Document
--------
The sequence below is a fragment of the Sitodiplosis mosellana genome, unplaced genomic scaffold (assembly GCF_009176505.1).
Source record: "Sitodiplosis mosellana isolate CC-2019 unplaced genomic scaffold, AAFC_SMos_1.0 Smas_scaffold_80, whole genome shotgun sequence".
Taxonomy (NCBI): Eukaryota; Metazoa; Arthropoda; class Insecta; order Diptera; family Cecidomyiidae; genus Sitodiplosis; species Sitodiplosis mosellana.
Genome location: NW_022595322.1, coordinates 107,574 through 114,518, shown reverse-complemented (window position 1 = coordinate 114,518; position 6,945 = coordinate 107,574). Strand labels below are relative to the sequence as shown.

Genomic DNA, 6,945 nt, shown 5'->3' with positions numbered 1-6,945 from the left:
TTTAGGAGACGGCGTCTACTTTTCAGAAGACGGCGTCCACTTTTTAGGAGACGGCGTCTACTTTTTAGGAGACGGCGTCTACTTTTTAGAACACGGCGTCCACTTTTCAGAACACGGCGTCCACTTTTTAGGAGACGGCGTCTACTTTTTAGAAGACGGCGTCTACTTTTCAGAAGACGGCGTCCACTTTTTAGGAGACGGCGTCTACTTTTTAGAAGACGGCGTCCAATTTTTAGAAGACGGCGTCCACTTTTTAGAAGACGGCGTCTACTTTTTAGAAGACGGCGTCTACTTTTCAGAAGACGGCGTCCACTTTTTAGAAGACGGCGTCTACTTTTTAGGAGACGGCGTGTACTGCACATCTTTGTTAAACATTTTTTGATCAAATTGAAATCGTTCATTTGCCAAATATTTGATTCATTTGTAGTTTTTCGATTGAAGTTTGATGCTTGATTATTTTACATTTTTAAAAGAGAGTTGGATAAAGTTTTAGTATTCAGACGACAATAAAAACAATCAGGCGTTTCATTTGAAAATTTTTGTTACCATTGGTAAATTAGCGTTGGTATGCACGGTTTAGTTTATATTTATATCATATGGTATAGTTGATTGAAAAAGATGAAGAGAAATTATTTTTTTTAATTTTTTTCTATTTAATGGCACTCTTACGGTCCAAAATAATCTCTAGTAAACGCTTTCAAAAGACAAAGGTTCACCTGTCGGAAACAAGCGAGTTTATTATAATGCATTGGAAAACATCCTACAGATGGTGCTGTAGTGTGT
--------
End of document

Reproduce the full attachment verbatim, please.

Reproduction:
The sequence below is a fragment of the Sitodiplosis mosellana genome, unplaced genomic scaffold (assembly GCF_009176505.1).
Source record: "Sitodiplosis mosellana isolate CC-2019 unplaced genomic scaffold, AAFC_SMos_1.0 Smas_scaffold_80, whole genome shotgun sequence".
Taxonomy (NCBI): Eukaryota; Metazoa; Arthropoda; class Insecta; order Diptera; family Cecidomyiidae; genus Sitodiplosis; species Sitodiplosis mosellana.
Genome location: NW_022595322.1, coordinates 107,574 through 114,518, shown reverse-complemented (window position 1 = coordinate 114,518; position 6,945 = coordinate 107,574). Strand labels below are relative to the sequence as shown.

Genomic DNA, 6,945 nt, shown 5'->3' with positions numbered 1-6,945 from the left:
TTTAGGAGACGGCGTCTACTTTTCAGAAGACGGCGTCCACTTTTTAGGAGACGGCGTCTACTTTTTAGGAGACGGCGTCTACTTTTTAGAACACGGCGTCCACTTTTCAGAACACGGCGTCCACTTTTTAGGAGACGGCGTCTACTTTTTAGAAGACGGCGTCTACTTTTCAGAAGACGGCGTCCACTTTTTAGGAGACGGCGTCTACTTTTTAGAAGACGGCGTCCAATTTTTAGAAGACGGCGTCCACTTTTTAGAAGACGGCGTCTACTTTTTAGAAGACGGCGTCTACTTTTCAGAAGACGGCGTCCACTTTTTAGAAGACGGCGTCTACTTTTTAGGAGACGGCGTGTACTGCACATCTTTGTTAAACATTTTTTGATCAAATTGAAATCGTTCATTTGCCAAATATTTGATTCATTTGTAGTTTTTCGATTGAAGTTTGATGCTTGATTATTTTACATTTTTAAAAGAGAGTTGGATAAAGTTTTAGTATTCAGACGACAATAAAAACAATCAGGCGTTTCATTTGAAAATTTTTGTTACCATTGGTAAATTAGCGTTGGTATGCACGGTTTAGTTTATATTTATATCATATGGTATAGTTGATTGAAAAAGATGAAGAGAAATTATTTTTTTTAATTTTTTTCTATTTAATGGCACTCTTACGGTCCAAAATAATCTCTAGTAAACGCTTTCAAAAGACAAAGGTTCACCTGTCGGAAACAAGCGAGTTTATTATAATGCATTGGAAAACATCCTACAGATGGTGCTGTAGTGTGT